According to the opinion, Cullins “claims cussing is so common in Southeast Kansas that the entire region would take offense at the suggestion that the use of the word connotes a negative reflection on an individual’s character.”

The Kansas Supreme Court countered that Cullins “misses the panel’s point”: He used the word in a loud and angry interaction with one clerk and in a humiliating exchange with the other clerk, the court said. [FN3]

Granted, the article acknowledged that the F-word wasn’t his only misbehavior. The court appears to have “cited the appearance of bias, a violation of decorum and a harm to confidence in the judiciary.” [FN4] But the swearing was a big part of the opinion, and there are a few interesting lessons for lawyers here. 

First, beware of situations where someone’s profanity is just the tip of a bigotry-laden iceberg. That’s got nothing to do with region, common practice, or anything else. Profanity in that scenario is just wrong, period.  The other two lessons, however, are for the rest of us — those people who swear…well…because…it’s just something we do.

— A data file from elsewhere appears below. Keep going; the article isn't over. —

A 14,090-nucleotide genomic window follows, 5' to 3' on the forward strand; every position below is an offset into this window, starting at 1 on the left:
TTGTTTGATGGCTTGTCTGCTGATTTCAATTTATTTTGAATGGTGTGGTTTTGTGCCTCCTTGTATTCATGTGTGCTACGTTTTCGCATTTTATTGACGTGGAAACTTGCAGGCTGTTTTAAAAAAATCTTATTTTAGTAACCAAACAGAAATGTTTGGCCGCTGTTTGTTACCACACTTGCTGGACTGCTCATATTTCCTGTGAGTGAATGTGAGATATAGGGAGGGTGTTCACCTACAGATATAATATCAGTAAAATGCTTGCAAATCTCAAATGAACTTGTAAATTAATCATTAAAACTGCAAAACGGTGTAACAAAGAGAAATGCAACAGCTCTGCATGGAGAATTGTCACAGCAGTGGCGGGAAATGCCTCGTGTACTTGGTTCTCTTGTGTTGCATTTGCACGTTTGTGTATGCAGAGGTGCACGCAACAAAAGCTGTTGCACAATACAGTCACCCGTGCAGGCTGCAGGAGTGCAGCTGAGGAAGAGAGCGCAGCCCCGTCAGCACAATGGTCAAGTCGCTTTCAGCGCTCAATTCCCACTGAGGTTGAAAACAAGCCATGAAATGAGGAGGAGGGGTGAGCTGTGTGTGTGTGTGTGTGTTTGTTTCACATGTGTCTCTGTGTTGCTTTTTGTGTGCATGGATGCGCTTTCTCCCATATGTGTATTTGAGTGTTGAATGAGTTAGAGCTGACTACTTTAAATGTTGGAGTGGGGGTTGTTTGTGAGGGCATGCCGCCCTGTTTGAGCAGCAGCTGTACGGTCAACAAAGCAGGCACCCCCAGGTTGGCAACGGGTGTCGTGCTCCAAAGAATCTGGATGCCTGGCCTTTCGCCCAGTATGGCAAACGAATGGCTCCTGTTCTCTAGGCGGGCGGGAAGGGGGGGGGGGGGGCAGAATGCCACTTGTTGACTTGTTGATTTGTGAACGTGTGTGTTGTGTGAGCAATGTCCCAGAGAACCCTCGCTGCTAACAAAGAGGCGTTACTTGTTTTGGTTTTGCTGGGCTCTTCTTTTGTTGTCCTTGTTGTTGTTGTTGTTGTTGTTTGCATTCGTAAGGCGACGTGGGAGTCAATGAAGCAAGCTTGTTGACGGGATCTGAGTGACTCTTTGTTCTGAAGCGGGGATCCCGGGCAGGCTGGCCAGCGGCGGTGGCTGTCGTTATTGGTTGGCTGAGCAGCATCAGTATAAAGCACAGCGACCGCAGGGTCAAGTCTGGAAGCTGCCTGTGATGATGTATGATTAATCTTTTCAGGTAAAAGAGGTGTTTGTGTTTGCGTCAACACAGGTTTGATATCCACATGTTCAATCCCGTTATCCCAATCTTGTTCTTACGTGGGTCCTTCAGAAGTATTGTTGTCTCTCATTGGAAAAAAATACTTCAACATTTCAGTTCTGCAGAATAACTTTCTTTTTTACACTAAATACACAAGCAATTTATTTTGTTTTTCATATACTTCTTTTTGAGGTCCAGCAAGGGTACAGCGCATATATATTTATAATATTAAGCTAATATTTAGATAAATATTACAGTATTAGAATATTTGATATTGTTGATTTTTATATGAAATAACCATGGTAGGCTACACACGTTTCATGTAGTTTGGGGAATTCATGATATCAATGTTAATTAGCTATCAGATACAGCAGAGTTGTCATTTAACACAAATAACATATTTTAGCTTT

The second lesson is about getting onto the disciplinary system’s radar. Here’s a question for you— what’s the quickest way to get a grievance filed against you? The answer: piss somebody off. Whoops, is that profane? Okay, how about if I follow my own advice and change. The answer: make someone angry. And one of the quickest ways to make them angry is to use profanity.  Profanity pushes people over the edge. Here’s what I mean. 

Consider that you might have done something that a client thinks might be worthy of a grievance. Of course, it also might not be worthy of a grievance. Maybe it was something that wasn’t actionable, but just really aggravated the client. And then let’s say that when discussing that mishap with the client you drop the F-bomb.  Now they aren’t just aggravated, they’re also offended. And that might be the additional motivation they need to report you.

I don’t want anyone to think that I am trying to dissuade individuals from filing bona fide grievances. Not at all. I’m just saying that behavior which might not be worthy of discipline could still end up being reported if that borderline bad behavior is accompanied with profanity. And, sure, you might be exonerated in the end. But who needs to be banging around in the disciplinary system for 6 months until you’re finally let off the hook?